“I decided to not agree immediately, but to sleep a night on it. Again, not because of the job but because we had other plans. My husband got it over the line. He was not at the talk of course but joined us for a cup of coffee and he felt the click. Because of my home situation, we agreed to have a very good assistant who would cover the players in Ireland, so that my husband and I would not be separated again. That was my only ‘demand’, I did not want to be separated from him again like during my jobs in South Africa and Thailand. We found Eileen Gleeson as assistant, the best you can get. So that issue was sorted.”

The Girls in Green have never qualified for a major women’s tournament at senior level but sit in a good position in their qualifying groups for the European Championships which take place next year, albeit with another game against red-hot group favourites Germany coming up. Qualification for that tournament would be a landmark for the women’s game here and Pauw is confident Ireland can qualify.

“Yes we can, otherwise we would not put so much energy and efforts in it,” she says. “We need fit players, that is the biggest condition. Too many of our players are picking up injuries at the club. Only against Ukraine at home, we had our full squad available. Against Greece, where we lost two points in the 93rd minute, we had five positions different on the pitch. That is too much. Ireland is a small women’s football country, so to succeed we have to make choices and choose our peak moments.”

In her 12 months as Ireland manager, Pauw has been impressed with what she has seen from Cork City’s set-up. I put it to her that City have a lot of good young talent in the club from the Academy through the U17 team and into the senior set-up.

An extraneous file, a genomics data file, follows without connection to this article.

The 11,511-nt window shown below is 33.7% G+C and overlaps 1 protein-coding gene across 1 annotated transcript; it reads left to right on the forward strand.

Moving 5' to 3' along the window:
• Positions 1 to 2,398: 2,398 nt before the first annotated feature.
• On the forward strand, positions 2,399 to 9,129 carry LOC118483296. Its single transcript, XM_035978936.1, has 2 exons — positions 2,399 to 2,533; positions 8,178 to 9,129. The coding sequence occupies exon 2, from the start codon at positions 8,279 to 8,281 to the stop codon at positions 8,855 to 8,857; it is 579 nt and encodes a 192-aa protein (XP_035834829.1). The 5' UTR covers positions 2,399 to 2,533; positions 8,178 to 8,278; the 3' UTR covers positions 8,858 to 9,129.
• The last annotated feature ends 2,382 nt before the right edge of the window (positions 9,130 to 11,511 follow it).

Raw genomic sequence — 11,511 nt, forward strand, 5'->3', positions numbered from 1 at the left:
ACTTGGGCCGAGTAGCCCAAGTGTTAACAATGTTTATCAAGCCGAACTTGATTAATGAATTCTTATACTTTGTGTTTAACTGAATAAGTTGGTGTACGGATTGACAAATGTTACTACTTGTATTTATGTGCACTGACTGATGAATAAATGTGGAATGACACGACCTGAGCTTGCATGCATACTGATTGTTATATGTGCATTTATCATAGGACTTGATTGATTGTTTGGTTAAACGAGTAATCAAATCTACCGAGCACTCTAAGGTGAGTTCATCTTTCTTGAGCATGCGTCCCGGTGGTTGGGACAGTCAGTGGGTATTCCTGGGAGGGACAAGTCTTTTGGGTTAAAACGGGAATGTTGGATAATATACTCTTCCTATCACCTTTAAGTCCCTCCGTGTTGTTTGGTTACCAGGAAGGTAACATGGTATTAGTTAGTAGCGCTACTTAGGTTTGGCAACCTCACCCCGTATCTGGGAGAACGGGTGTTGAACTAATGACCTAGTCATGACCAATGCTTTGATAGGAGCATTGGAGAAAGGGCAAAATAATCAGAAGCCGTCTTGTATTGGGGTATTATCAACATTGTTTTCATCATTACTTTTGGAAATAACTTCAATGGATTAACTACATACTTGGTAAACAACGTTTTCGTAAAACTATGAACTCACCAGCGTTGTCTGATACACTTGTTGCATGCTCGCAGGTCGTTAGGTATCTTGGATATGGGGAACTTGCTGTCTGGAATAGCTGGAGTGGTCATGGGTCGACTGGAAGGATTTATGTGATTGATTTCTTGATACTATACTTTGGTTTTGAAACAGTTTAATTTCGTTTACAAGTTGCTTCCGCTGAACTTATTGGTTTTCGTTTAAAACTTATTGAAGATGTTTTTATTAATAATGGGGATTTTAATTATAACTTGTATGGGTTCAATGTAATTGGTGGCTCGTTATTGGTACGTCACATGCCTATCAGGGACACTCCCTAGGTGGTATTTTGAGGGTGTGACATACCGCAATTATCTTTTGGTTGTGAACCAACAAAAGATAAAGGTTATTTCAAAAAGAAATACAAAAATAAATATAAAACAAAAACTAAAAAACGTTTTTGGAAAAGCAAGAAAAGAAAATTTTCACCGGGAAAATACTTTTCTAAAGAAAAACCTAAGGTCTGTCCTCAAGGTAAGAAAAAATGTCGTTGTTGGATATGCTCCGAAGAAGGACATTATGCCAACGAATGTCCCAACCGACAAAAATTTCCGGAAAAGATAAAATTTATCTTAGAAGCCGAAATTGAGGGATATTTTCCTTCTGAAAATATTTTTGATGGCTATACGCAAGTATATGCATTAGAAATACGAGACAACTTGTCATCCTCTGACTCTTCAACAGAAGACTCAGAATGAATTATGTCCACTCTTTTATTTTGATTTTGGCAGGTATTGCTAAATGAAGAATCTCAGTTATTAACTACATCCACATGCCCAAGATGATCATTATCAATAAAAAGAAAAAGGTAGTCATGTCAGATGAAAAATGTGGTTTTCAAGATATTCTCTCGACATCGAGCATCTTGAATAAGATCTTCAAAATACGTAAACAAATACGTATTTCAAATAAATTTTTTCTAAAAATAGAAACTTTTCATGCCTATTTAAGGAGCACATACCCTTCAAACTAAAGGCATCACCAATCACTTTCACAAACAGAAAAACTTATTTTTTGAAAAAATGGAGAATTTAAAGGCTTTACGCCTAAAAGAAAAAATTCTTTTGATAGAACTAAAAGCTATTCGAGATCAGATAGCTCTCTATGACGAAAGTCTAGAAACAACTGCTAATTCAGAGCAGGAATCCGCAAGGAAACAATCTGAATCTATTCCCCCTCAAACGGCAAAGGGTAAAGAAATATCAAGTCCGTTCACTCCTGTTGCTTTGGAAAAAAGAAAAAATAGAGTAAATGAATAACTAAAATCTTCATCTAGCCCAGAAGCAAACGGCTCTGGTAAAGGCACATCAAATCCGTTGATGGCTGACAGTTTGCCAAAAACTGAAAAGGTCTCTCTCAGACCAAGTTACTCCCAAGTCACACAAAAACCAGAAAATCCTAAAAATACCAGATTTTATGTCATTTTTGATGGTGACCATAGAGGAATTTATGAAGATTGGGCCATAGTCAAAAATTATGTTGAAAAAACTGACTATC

“The numbers in the [national team’s] youth selections tell us that you are right in that,” says Pauw. “There is an atmosphere in which youth can develop. The next step is more integration with the youth boys, so that the resistance goes up. Training together, playing each other more often. Remember always: If the game is not played, the game is not learned or players do not enjoy playing anymore because there’s no 50-50% chance, difference in level, age ambition, we have to change something to get the principle back in. Optimal learning atmosphere should be maximum learning opportunity. Always.

“Cork City is a club that is growing. Young talents have a place to develop under good conditions. The club will climb to the top level if the development is encouraged day in, day out. The demographics slow down the process, because there are just not as many people living in Cork as in Dublin. But a process that you have to think about and consciously monitor, is usually a development that lasts.”

As for advice for young players hoping to make it to the top level, Pauw had some important observations.

“Be determined and make choices to achieve your ambition. No player reaches the top level without disappointing people. It is your life; it is your sport. If you need to train or play with boys to achieve that, then go for it. Organise school early, not a day before an activity, and make sure your schoolwork is always done on time. And within the team you play, listen to your coaches, they are there to help you develop.”

Reading next

City Edition Preview - Issue 9 - v Waterford
Job Vacancy: Retail Assistant

Leave a comment

This site is protected by reCAPTCHA and the Google Privacy Policy and Terms of Service apply.